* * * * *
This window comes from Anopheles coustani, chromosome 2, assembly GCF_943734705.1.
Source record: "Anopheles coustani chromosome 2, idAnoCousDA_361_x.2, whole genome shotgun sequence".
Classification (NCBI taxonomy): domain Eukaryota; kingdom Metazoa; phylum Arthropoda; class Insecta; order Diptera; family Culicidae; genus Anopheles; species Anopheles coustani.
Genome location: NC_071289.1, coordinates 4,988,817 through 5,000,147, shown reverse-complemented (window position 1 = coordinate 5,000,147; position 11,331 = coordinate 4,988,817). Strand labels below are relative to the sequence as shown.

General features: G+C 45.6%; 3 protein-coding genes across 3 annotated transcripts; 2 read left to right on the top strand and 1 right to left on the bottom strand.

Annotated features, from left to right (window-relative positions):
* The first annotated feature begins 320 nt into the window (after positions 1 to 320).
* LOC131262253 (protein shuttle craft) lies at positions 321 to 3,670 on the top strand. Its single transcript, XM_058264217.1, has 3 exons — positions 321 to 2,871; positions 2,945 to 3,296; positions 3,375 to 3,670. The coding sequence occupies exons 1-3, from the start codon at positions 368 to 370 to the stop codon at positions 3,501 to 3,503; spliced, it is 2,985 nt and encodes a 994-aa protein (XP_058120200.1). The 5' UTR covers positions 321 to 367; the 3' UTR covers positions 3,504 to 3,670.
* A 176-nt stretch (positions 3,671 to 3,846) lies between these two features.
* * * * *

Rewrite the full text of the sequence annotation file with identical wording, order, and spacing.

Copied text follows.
This window comes from Anopheles coustani, chromosome 2, assembly GCF_943734705.1.
Source record: "Anopheles coustani chromosome 2, idAnoCousDA_361_x.2, whole genome shotgun sequence".
Classification (NCBI taxonomy): domain Eukaryota; kingdom Metazoa; phylum Arthropoda; class Insecta; order Diptera; family Culicidae; genus Anopheles; species Anopheles coustani.
Genome location: NC_071289.1, coordinates 4,988,817 through 5,000,147, shown reverse-complemented (window position 1 = coordinate 5,000,147; position 11,331 = coordinate 4,988,817). Strand labels below are relative to the sequence as shown.

General features: G+C 45.6%; 3 protein-coding genes across 3 annotated transcripts; 2 read left to right on the top strand and 1 right to left on the bottom strand.

Annotated features, from left to right (window-relative positions):
* The first annotated feature begins 320 nt into the window (after positions 1 to 320).
* LOC131262253 (protein shuttle craft) lies at positions 321 to 3,670 on the top strand. Its single transcript, XM_058264217.1, has 3 exons — positions 321 to 2,871; positions 2,945 to 3,296; positions 3,375 to 3,670. The coding sequence occupies exons 1-3, from the start codon at positions 368 to 370 to the stop codon at positions 3,501 to 3,503; spliced, it is 2,985 nt and encodes a 994-aa protein (XP_058120200.1). The 5' UTR covers positions 321 to 367; the 3' UTR covers positions 3,504 to 3,670.
* A 176-nt stretch (positions 3,671 to 3,846) lies between these two features.